It can also be argued that this Gospel of Matthew has been written to add to and possibly replace those five books of law that the Jews so closely studied and memorized at that time. When writing about the five teachings included in the book of Matthew, Christian Hauer and William Young in their book, An Introduction to the Bible, explain, “Clearly this gospel [Matthew] is concerned. . . not only with proclaiming the authority of Jesus as teacher and preacher, but also with giving the content of his teaching. The fivefold division of the gospel seems patterned after the Five Books of Moses in the Tanak.”[ref]Christian A. Hauer and William A. Young, An Introduction to the Bible. 7th ed. (Upper Saddle River, NJ: Pearson Prentice Hall, 2008), 269.[/ref] As we now can see that Jesus is a teacher, how does his ability to teach related to the Pharisees, Sadducees, Rabbis, and religious teachers of that time?

We can make the assertion that Jesus has an incredible ability to teach simply based on the number of people who followed Him. As He teaches and performs miracles, more and more people begin to follow His teachings and learn from Him. This is evident in the reaction the crowds have after Jesus delivers His famous Sermon on the Mount where Matthew tells us, “When Jesus had finished saying these things, the crowds were amazed at his teaching, for he taught with real authority—quite unlike their teachers of religious law” (Matt 7:28-29).

However, as you can imagine, there were lots of teachers at that time. How do we know to differentiate Jesus? What type of authority does Jesus have that allows Him to speak so powerfully and how is that related to the other priests, religious leaders, and rabbis of that day?

Gene R. Smillie carefully articulates how this took place in his article, Jesus’ Response to the Question of His Authority in Matthew 21 when he writes: “By demonstrating Jesus’ superiority of His opponents in rabbinical debate Matthew revealed Jesus’ authority to teach (the particular activity in which He was engaged at the moment they challenged Him, 21:23), that is, to declare theological truth. One after another, the religious authorities of His day came at Him to test Him. One after another, they were defeated.”[ref]Gene R. Smillie, “Jesus’ Response to the Question of His Authority in Matthew 21,” Bibliotheca Sacra 162 (October-December 2005): 467.[/ref]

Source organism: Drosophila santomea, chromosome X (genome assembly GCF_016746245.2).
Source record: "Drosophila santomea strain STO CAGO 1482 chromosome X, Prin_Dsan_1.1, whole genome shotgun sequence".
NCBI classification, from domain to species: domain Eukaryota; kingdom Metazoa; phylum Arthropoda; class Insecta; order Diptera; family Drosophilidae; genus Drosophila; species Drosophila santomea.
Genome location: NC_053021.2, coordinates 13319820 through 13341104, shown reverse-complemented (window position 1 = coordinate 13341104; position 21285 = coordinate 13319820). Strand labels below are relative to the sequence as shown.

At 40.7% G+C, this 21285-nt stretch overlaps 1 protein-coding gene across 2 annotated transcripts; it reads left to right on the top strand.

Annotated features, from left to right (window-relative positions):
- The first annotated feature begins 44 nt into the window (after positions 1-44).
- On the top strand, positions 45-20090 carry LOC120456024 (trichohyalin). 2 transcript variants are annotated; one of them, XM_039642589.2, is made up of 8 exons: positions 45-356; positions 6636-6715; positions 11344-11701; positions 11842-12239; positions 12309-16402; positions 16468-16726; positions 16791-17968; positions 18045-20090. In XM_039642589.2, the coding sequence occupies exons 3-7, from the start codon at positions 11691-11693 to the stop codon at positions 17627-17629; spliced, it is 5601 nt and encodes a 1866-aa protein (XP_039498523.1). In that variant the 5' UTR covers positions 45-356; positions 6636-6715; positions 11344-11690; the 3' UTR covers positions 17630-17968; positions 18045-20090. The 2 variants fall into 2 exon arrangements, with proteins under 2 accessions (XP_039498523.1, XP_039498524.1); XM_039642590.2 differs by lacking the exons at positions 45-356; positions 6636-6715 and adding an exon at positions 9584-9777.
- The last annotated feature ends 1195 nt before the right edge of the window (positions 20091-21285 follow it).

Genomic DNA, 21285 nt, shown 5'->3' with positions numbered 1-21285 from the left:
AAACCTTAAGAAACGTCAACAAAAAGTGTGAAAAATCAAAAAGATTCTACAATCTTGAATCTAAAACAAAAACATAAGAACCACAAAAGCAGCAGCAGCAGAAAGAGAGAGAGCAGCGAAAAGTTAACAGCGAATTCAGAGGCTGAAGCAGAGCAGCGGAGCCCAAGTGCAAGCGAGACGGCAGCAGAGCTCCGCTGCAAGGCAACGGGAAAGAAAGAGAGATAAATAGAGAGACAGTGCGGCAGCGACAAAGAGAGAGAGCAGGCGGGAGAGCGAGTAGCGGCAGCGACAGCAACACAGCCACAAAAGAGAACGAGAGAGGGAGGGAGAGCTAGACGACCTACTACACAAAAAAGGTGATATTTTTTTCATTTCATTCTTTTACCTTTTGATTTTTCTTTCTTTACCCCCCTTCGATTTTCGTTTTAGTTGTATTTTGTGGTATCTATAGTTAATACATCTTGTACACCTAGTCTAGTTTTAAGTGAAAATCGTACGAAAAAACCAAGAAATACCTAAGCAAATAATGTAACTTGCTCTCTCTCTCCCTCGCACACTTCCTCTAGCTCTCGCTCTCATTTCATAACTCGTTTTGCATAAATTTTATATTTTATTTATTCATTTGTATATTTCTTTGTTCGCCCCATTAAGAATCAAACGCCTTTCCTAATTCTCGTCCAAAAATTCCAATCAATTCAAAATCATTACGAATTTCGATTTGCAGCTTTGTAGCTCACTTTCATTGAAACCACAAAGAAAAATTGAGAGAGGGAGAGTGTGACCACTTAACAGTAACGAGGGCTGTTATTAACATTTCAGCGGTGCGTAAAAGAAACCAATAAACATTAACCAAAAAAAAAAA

And it was not just Jesus’ authority that gave Him the ability to teach and influence the people to change their lifestyles, it was the way he communicated His sayings in simple yet profound ways.

Any leader knows the importance of making his message simple and clear. Read any book on vision casting and that is one of the main topics the author will tell you to do.

When commenting on the way Jesus taught parables, Bible teacher Chuck Swindoll asserts, “As you study Jesus’ method of communicating you will find this advice underlying it: make it clear. Make it simple. Emphasize the essentials. Forget about impressing others. Be content to leave some things unsaid.”[ref]Charles R. Swindoll, The Living Insights Study Bible, (Grand Rapids, MI: Zondervan, 1996), 1020.[/ref] A

ny good leader does the hard work to break down his or her teachings into simple principles and stories that anyone can understand, especially the underprivileged, poor, and illiterate, which are the main audiences Jesus is teaching.

However, a leader being a great teacher is not enough to make that person a leader.


Jesus is an amazing teacher, but He also needs to be able to equip others with His message and skills so they can go where He cannot go.

He knows that He could not do everything all on His own—He needs a team to help Him reach as many people as possible. Because Jesus knows this He starts early to develop a team of 12 men who would carry on His ministry and take His message literally to the ends of the earth. Earlier I mentioned that Jesus gives a one sentence sermon as soon as he arrives in Galilee. What I did not tell you is what His first action is after that message.